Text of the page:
In our History of British Gardening Series – Edwardians craved a rural idyll to capture the romance of the countryside within the confines of the ever-expanding urban and suburban landscape. It was a period of prosperity and this was reflected in the exuberant gardening styles.
|History of British Gardening Series|
|Tudor and Stewart|
|Georgian and Regency|
1902 The first horticultural college for women is opened: Swanley College for Women.
1907 to 1948 Lawrence Johnston creates Hidcote Manor in Gloucestershire.
1903 The RHS acquires Wisley garden in Surrey.
1908 Colour in the Flower Garden by Gertrude Jekyll is published.
1913 The first RHS Chelsea Flower Show takes place.
Edwardians craved a rural idyll to capture the romance of the countryside within the confines of the ever-expanding urban and suburban landscape. It was a period of prosperity and this was reflected in the exuberant gardening styles. Informal planting schemes were mixed with formal, structured landscaping. This included herbaceous borders with drifts of colour, as suggested by Gertrude Jekyll, and informal woodland planting schemes using native and exotic plants, as recommended by William Robinson.
Bedding plants were avoided while pergolas, paths and garden buildings were highly desirable. Gardens would often have formal ponds with sunken gardens. The Arts and Crafts movement had an aversion to mass-produced products and gardens in thsi style would use locally crafted garden features, ornaments and materials. The Italian Renaissance-style also enjoyed a revival through architects such as Inigo Triggs and Harold Peto.
The Arts and Crafts movement, which was led by the artist William Morris, was made up of people who wanted a return to well-made, handcrafted goods instead of mass-produced, poor quality machine-made items that had become so common during the industrial revolution.
Inspiration was taken from nature and a nostalgic yearning for a bygone era, including the romantic stories and legends of the medieval period. There was a return to using local products and materials to create traditional styles of buildings. One of the most famous gardens to embrace the Arts and Crafts movement was Hidcote Garden in Gloucestershire. Gertrude Jekyll and the architect Edwin Lutyens created many gardens that typified the style.
Gertrude Jekyll is considered to be one of the most important and influential garden designers and writers of the early 20th century. She was born in London in 1843 and moved to Surrey at the age of five.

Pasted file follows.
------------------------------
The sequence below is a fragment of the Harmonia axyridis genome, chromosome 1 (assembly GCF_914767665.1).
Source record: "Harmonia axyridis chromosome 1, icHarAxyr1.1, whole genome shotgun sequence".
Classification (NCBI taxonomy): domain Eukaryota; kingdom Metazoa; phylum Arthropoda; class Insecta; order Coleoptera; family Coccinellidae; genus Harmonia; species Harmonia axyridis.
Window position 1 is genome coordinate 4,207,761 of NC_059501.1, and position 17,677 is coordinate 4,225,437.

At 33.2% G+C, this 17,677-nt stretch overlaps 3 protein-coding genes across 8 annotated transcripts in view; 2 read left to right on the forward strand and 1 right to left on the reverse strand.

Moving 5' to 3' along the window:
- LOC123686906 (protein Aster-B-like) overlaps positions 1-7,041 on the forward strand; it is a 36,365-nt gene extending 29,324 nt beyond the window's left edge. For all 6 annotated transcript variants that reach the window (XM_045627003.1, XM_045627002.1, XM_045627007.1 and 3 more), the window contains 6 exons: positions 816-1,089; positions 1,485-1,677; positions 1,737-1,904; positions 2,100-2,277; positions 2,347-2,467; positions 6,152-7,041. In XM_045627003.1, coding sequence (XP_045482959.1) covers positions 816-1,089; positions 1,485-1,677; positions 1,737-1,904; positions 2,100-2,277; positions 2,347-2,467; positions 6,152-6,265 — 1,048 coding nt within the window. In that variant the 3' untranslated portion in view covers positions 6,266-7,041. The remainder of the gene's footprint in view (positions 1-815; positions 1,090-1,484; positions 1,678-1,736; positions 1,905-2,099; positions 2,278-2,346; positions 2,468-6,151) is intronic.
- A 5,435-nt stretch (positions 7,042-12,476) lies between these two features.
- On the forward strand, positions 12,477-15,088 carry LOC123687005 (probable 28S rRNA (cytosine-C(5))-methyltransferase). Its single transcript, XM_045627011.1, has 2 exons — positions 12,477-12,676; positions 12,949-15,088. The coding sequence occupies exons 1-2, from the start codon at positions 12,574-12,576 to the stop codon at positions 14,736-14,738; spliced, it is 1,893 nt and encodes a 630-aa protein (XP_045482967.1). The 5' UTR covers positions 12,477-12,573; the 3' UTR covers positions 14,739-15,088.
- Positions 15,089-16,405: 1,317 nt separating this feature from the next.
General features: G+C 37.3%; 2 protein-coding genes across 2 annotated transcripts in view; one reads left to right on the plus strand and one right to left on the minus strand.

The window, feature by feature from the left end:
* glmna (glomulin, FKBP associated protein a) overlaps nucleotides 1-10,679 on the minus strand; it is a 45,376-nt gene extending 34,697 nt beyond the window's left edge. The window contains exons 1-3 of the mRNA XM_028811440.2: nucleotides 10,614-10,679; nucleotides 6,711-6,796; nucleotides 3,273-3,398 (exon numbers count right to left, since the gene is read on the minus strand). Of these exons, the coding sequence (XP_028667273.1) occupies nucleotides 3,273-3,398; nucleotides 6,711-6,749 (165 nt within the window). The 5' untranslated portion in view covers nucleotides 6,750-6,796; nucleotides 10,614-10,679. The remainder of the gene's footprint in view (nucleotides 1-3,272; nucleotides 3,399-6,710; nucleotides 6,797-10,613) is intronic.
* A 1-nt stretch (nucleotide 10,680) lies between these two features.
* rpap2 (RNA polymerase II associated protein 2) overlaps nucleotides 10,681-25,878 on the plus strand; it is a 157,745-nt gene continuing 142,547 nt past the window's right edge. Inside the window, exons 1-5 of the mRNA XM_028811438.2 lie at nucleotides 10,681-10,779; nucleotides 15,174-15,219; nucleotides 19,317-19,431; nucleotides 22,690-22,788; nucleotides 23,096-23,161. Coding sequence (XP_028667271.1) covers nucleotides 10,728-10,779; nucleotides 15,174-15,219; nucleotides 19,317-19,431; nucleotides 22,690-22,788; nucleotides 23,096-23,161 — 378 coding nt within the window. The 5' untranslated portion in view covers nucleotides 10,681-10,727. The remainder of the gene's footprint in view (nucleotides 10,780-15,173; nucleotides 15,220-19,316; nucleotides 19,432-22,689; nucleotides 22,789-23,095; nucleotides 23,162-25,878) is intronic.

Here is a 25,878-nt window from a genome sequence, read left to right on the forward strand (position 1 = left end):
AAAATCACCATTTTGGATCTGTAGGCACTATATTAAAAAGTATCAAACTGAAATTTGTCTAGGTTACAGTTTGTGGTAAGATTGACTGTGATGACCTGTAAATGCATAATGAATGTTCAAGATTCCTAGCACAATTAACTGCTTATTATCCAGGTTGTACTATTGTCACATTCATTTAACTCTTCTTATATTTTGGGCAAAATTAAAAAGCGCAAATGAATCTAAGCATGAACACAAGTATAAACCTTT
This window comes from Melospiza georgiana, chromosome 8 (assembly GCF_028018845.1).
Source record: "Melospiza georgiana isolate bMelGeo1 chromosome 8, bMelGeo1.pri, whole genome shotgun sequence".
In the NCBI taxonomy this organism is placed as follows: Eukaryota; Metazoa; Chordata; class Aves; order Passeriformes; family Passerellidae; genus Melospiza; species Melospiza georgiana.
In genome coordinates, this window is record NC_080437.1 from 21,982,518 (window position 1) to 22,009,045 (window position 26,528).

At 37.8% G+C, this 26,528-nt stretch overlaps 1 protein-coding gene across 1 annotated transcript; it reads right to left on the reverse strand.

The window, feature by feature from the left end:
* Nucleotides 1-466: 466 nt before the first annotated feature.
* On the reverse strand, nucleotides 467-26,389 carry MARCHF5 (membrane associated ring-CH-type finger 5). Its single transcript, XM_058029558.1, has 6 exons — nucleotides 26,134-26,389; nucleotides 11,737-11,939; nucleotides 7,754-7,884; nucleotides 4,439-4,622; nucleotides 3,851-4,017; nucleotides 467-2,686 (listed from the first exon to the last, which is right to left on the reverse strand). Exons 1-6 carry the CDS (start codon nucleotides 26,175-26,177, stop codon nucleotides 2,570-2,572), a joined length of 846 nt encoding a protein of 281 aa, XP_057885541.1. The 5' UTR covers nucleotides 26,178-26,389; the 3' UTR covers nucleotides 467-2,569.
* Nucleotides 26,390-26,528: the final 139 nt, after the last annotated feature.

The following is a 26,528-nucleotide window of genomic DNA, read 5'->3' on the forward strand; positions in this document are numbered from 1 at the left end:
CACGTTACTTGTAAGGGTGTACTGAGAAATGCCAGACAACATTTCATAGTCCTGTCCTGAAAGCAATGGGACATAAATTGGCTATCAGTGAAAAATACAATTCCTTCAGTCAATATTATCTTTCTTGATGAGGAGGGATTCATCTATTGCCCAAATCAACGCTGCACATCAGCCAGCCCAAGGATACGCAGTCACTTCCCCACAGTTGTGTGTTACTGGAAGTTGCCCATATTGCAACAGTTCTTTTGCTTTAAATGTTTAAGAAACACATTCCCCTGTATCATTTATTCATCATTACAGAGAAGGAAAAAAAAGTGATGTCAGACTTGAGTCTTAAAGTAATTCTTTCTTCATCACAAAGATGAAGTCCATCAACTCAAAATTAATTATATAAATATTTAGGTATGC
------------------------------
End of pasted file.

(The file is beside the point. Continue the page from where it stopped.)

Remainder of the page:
In 1861 she enrolled in the South Kensington School of Art to study painting and colour theory. Gertrude enjoyed painting and embroidery, and in 1875 the Duke of Westminster consulted her for advice on the furnishings at Eaton Hall. However, she began to develop an interest in gardening and in 1881 was asked to judge at an RHS show (now the RHS Chelsea Flower Show).
In 1891 she had to give up painting because of failing eyesight. This meant that she could devote all her time to gardening.
She became friends with architect Edwin Lutyens. They collaborated on many projects using her knowledge of plants and colour combinations and his formal use of materials and hard landscaping. Projects included Gertrude’s own house Munstead Wood in Surrey, Lindisfarne Castle in Northumberland and Hestercombe Gardens in Somerset.
In 1897 Gertrude was awarded the Victoria Medal of Honour by the Royal Horticultural Society. She wrote many books including Lilies for English Gardens and Wall and Water Gardens in 1901, Roses for English Gardens in 1902, Old West Surrey in 1904 and Colour in the Flower Garden in 1908.
She died in 1932.
William Robinson advocated the making of wild or natural gardens. He worked in the Royal Botanic Garden in Regent’s Park, where he was responsible for hardy herbaceous plants and building a collection of British wildflowers. This led Robinson to take inspiration from country lanes, hedgerows and cottage gardens. He also used many non-native plants, particularly from North American trees. Many of these were planted in his own garden at Gravetye Manor in Surrey. Many of his garden ideas were published in his book The Wild Garden.
In gardening terms, this is the greatest show on earth. Between 1837 and 1883 the RHS had been holding regular flower shows at its Chiswick gardens. The society then decided to hold an annual big two-day spring event at Temple Gardens until 1911. The popularity of the show meant looking for a larger site. In 1913 the RHS settled on the grounds of the Royal Hospital where it’s still staged today.
During World War II the show took a break and started up again in 1947. In the 1970s the design aspect of the show started to gain more media interest than the practical side of plant growing, and, to this day, the show gardens are the biggest attraction at the event.
The Edwardian period saw the emergence of women in the gardening profession, but it became a popular hobby among women at home.
Gertrude Jekyll became the most popular name in garden design, while two colleges began to offer courses for women to study gardening.
Swanley College was founded in 1885 as a horticultural college for training men. It started to admit women in 1891, and by 1896 it had 39 female students. The last of the men left in 1902 leaving the college to establish itself as a women-only college for horticulture.
In 1898 the Countess of Warwick founded Warwick Hostel in Reading to offer training to ‘Surplus women in the lighter branches of agriculture’. This expanded and moved to Studley Castle in 1903, becoming Studley College for Women, teaching agriculture and horticulture.
The original content was published on the BBC Gardening website, however the Design section with all of its content has been removed. We try to keep this great content alive here on the Gardenlife Pro site.